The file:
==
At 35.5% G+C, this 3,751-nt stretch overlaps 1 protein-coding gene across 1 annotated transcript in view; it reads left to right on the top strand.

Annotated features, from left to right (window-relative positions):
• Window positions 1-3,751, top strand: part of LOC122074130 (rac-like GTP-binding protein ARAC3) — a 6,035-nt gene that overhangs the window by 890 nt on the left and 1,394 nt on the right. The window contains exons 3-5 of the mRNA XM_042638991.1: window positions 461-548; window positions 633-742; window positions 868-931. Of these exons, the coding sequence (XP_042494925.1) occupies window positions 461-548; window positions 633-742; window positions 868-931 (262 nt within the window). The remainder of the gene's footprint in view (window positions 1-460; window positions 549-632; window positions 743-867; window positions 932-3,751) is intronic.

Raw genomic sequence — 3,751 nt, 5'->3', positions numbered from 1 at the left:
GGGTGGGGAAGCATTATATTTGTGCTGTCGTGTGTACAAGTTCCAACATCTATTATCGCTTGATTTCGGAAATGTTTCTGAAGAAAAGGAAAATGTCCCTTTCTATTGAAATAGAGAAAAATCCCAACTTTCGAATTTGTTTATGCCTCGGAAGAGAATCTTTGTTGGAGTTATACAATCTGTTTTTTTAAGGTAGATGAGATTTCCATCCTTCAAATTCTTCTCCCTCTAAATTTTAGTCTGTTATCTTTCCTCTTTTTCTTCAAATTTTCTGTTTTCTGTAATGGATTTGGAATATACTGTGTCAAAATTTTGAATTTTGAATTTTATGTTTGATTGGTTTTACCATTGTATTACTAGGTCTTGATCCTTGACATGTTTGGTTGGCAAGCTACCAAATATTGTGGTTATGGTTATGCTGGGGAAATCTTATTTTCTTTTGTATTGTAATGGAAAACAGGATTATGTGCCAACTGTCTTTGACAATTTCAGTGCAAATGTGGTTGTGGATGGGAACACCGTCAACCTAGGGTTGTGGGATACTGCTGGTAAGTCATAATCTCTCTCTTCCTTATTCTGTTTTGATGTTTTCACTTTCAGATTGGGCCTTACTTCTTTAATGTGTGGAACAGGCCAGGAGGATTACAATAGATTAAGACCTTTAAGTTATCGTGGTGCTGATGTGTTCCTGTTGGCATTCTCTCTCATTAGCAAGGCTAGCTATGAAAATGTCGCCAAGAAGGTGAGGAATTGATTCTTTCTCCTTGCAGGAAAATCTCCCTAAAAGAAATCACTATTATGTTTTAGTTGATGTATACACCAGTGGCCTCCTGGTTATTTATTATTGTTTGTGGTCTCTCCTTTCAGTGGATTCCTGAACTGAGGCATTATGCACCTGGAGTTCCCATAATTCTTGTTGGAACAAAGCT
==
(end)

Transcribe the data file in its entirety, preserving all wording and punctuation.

At 35.5% G+C, this 3,751-nt stretch overlaps 1 protein-coding gene across 1 annotated transcript in view; it reads left to right on the top strand.

Annotated features, from left to right (window-relative positions):
• Window positions 1-3,751, top strand: part of LOC122074130 (rac-like GTP-binding protein ARAC3) — a 6,035-nt gene that overhangs the window by 890 nt on the left and 1,394 nt on the right. The window contains exons 3-5 of the mRNA XM_042638991.1: window positions 461-548; window positions 633-742; window positions 868-931. Of these exons, the coding sequence (XP_042494925.1) occupies window positions 461-548; window positions 633-742; window positions 868-931 (262 nt within the window). The remainder of the gene's footprint in view (window positions 1-460; window positions 549-632; window positions 743-867; window positions 932-3,751) is intronic.

Raw genomic sequence — 3,751 nt, 5'->3', positions numbered from 1 at the left:
GGGTGGGGAAGCATTATATTTGTGCTGTCGTGTGTACAAGTTCCAACATCTATTATCGCTTGATTTCGGAAATGTTTCTGAAGAAAAGGAAAATGTCCCTTTCTATTGAAATAGAGAAAAATCCCAACTTTCGAATTTGTTTATGCCTCGGAAGAGAATCTTTGTTGGAGTTATACAATCTGTTTTTTTAAGGTAGATGAGATTTCCATCCTTCAAATTCTTCTCCCTCTAAATTTTAGTCTGTTATCTTTCCTCTTTTTCTTCAAATTTTCTGTTTTCTGTAATGGATTTGGAATATACTGTGTCAAAATTTTGAATTTTGAATTTTATGTTTGATTGGTTTTACCATTGTATTACTAGGTCTTGATCCTTGACATGTTTGGTTGGCAAGCTACCAAATATTGTGGTTATGGTTATGCTGGGGAAATCTTATTTTCTTTTGTATTGTAATGGAAAACAGGATTATGTGCCAACTGTCTTTGACAATTTCAGTGCAAATGTGGTTGTGGATGGGAACACCGTCAACCTAGGGTTGTGGGATACTGCTGGTAAGTCATAATCTCTCTCTTCCTTATTCTGTTTTGATGTTTTCACTTTCAGATTGGGCCTTACTTCTTTAATGTGTGGAACAGGCCAGGAGGATTACAATAGATTAAGACCTTTAAGTTATCGTGGTGCTGATGTGTTCCTGTTGGCATTCTCTCTCATTAGCAAGGCTAGCTATGAAAATGTCGCCAAGAAGGTGAGGAATTGATTCTTTCTCCTTGCAGGAAAATCTCCCTAAAAGAAATCACTATTATGTTTTAGTTGATGTATACACCAGTGGCCTCCTGGTTATTTATTATTGTTTGTGGTCTCTCCTTTCAGTGGATTCCTGAACTGAGGCATTATGCACCTGGAGTTCCCATAATTCTTGTTGGAACAAAGCT